HMRC has provoked the contracting community further by admitting that its online employment status tool (CEST) does not account for the Mutuality of Obligation (MOO), which is often cited as a key factor in IR35 case law.
What is CEST?
The CEST tool (Check for Employment Status for Tax) was created by HMRC to help determine whether or not a specific contract to supply services is likely to be caught by the IR35 rules or not. This online questionnaire was hurriedly rolled out to assist clients and others to determine the employment status of contractors following the implementation of the public sector ‘off payroll’ rules from April 2017 onwards.
The tool has been universally condemned for its inaccuracy – including, significantly, the tool’s omission of Mutuality of Obligation (MOO) from its algorithm.
What is Mutuality of Obligation?
In a contract for services between a worker and client, if there is an obligation by the client to provide future contract work, and an obligation by the contractor to accept this offer of work, then a so-called mutuality of obligation exists between the two parties.
For someone truly ‘in business on their own account’, they might expect to be hired by a client to complete a specific task, with no further work being offered following the expiration of the initial contract.
MOO has been interpreted in different ways since IR35 first became law in 2000. As a result of the different ways in which HMRC and outside experts interpret case law, employment status specialists tend to focus more on demonstrating that non-mutuality exists in a contractor for services, rather than trying to show that mutuality of obligation does not exist. As there is no fixed legal definition of MOO, current IR35 cases cite precedents which have built up over time.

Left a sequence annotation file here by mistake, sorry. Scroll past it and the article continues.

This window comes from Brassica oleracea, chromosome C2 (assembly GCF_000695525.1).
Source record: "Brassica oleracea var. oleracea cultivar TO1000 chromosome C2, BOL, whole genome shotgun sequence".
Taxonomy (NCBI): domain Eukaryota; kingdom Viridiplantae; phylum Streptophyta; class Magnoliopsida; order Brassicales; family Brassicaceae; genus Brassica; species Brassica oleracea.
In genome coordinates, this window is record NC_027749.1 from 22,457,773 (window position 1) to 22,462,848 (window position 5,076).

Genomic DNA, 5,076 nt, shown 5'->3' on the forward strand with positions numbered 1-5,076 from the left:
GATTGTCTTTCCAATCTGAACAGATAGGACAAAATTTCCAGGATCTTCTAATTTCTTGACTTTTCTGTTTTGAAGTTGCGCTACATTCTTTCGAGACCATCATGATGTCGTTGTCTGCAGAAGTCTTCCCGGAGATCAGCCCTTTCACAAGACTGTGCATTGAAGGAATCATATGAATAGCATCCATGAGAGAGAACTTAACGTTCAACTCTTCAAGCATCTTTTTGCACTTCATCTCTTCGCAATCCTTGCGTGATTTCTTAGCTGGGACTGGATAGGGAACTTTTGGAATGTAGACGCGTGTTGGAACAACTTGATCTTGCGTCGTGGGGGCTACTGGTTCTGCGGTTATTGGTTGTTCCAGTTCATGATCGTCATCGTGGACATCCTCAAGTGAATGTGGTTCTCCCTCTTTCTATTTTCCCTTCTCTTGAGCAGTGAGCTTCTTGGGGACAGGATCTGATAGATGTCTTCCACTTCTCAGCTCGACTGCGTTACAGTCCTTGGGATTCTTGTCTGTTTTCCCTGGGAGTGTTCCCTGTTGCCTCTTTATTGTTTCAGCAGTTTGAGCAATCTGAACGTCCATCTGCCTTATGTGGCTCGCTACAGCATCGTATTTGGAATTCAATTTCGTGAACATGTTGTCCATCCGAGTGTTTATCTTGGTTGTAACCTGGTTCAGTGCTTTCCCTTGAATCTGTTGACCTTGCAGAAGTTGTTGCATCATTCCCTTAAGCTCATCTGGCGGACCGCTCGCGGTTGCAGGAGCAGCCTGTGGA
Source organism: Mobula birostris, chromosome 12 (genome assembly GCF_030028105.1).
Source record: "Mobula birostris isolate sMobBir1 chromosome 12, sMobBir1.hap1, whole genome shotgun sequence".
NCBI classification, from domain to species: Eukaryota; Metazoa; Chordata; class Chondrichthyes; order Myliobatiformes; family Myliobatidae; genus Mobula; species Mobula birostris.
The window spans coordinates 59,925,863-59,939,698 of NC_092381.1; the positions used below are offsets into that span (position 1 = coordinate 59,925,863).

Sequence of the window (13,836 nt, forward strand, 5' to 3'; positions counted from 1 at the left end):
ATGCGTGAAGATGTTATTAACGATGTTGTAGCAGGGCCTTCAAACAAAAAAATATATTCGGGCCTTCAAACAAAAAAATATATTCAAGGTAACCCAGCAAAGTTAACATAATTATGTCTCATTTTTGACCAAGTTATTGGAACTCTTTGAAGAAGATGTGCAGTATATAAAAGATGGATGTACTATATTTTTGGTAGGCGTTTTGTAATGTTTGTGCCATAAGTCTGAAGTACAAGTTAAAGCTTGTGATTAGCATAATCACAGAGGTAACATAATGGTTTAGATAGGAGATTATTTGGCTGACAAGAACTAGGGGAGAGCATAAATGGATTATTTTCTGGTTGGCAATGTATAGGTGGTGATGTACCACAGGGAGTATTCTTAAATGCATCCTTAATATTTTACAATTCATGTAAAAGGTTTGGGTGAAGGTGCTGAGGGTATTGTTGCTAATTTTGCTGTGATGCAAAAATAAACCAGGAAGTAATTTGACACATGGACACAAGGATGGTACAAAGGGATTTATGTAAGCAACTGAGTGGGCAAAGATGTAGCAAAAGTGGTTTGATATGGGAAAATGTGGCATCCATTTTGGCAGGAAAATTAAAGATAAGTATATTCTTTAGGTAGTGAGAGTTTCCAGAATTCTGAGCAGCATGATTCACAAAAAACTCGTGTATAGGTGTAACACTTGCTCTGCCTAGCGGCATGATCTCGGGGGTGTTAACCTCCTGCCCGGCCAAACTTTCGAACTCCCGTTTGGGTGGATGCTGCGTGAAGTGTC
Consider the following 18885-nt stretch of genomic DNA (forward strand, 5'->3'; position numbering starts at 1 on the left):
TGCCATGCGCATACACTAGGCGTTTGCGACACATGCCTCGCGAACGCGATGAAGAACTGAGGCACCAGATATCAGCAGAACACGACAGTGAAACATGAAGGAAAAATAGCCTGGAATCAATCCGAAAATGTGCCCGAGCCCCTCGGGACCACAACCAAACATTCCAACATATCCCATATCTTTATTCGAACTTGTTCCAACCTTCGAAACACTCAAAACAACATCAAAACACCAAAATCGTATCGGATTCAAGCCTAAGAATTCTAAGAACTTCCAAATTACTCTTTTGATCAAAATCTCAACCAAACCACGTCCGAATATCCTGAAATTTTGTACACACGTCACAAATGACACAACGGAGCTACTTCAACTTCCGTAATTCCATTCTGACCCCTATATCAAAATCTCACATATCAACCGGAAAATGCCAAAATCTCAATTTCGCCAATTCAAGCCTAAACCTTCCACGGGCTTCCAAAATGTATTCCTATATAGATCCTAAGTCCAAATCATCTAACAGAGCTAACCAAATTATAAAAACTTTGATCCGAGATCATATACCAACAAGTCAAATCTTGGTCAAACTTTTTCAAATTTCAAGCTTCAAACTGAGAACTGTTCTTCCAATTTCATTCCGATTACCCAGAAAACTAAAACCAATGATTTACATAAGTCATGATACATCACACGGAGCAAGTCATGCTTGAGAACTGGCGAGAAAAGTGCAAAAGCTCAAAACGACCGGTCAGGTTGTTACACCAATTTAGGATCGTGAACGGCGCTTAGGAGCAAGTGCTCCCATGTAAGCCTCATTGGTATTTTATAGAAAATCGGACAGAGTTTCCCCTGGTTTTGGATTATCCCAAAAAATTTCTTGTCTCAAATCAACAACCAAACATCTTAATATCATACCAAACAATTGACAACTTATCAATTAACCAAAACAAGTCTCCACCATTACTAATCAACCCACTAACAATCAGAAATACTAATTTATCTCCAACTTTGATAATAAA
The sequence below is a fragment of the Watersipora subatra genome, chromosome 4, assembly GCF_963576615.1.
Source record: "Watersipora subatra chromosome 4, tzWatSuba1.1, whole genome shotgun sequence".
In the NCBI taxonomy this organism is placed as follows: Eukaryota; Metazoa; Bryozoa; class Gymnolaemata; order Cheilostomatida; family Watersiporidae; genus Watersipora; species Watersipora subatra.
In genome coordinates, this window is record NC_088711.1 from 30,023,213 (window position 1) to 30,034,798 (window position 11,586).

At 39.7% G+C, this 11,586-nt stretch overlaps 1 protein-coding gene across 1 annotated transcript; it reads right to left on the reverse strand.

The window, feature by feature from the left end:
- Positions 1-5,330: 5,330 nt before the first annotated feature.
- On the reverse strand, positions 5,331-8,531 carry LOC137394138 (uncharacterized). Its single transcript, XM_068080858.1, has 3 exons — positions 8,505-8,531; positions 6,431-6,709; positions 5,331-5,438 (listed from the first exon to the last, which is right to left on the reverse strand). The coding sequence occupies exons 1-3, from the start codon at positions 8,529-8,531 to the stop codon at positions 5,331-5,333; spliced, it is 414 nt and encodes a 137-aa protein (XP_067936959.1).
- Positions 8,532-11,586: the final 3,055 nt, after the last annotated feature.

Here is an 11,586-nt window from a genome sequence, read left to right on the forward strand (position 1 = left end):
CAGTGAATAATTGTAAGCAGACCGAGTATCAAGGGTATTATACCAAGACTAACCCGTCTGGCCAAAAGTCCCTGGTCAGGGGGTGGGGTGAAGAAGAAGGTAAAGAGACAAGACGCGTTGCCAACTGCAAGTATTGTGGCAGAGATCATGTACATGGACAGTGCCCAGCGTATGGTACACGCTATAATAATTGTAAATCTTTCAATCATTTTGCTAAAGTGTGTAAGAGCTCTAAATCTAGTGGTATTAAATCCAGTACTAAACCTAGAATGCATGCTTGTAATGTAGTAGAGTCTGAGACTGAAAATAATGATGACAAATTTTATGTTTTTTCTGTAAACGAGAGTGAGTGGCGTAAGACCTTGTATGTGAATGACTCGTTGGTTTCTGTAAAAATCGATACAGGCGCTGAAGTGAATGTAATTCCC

What is HMRC’s stance on MOO?
According to a paper published last week, purportedly on behalf of the IR35 Forum, HMRC states:
“CEST does not explicitly look at MOO, it is designed to determine whether an existing or future contract will be one of employment or self-employment. It is assumed that a person using CEST will have already established MOO, which is necessary for a contract to exist, otherwise there would be no need to be using CEST to determine the status of the existing or hypothetical contract.”
Why is this a problem?
HMRC’s position ignores case law. MOO, alongside substitution and control, has been frequently cited as one of the key factors in determining employment status.
Seb Maley, CEO of Qdos Contractor told us: “That CEST assumes MOO exists in each and every working arrangement is not only wrong, but casts doubt over the 750,000 or so answers the tool has so far provided.”
“The definition of MOO is limited at best, and until this changes, HMRC will claim that it doesn’t set a legal precedent. In addition to this, tribunal cases increasingly tend to be decided on control and personal service. That said, the assumption that MOO exists does counter case law which raises questions over CEST’s ability to make accurate decisions.”
We asked Maley what businesses can do to counteract HMRC’s stance on MOO: “Engagers must remember that CEST is not mandatory, and given its well-documented flaws, it remains to be seen as to how many of its answers would stand up in court. Businesses are able to carry out independent assessments, something we’d advise given CEST’s failings.”
HMRC stance not shared by IR35 Forum members
Another issue raised by HMRC’s statement is that the paper implies that this stance has been agreed by the IR35 Forum as a whole – a wide group of individuals who represent various organisations concerned with IR35. This is clearly not the case.
On this point, Julia Kermode, Chief Executive of FCSA said: “FCSA responded to HMRC’s draft MOO paper very clearly stating that we do not agree with their view, and that we believe MOO is a serious omission from their CEST tool.”
Find out more in our new article on CEST – and its flaws.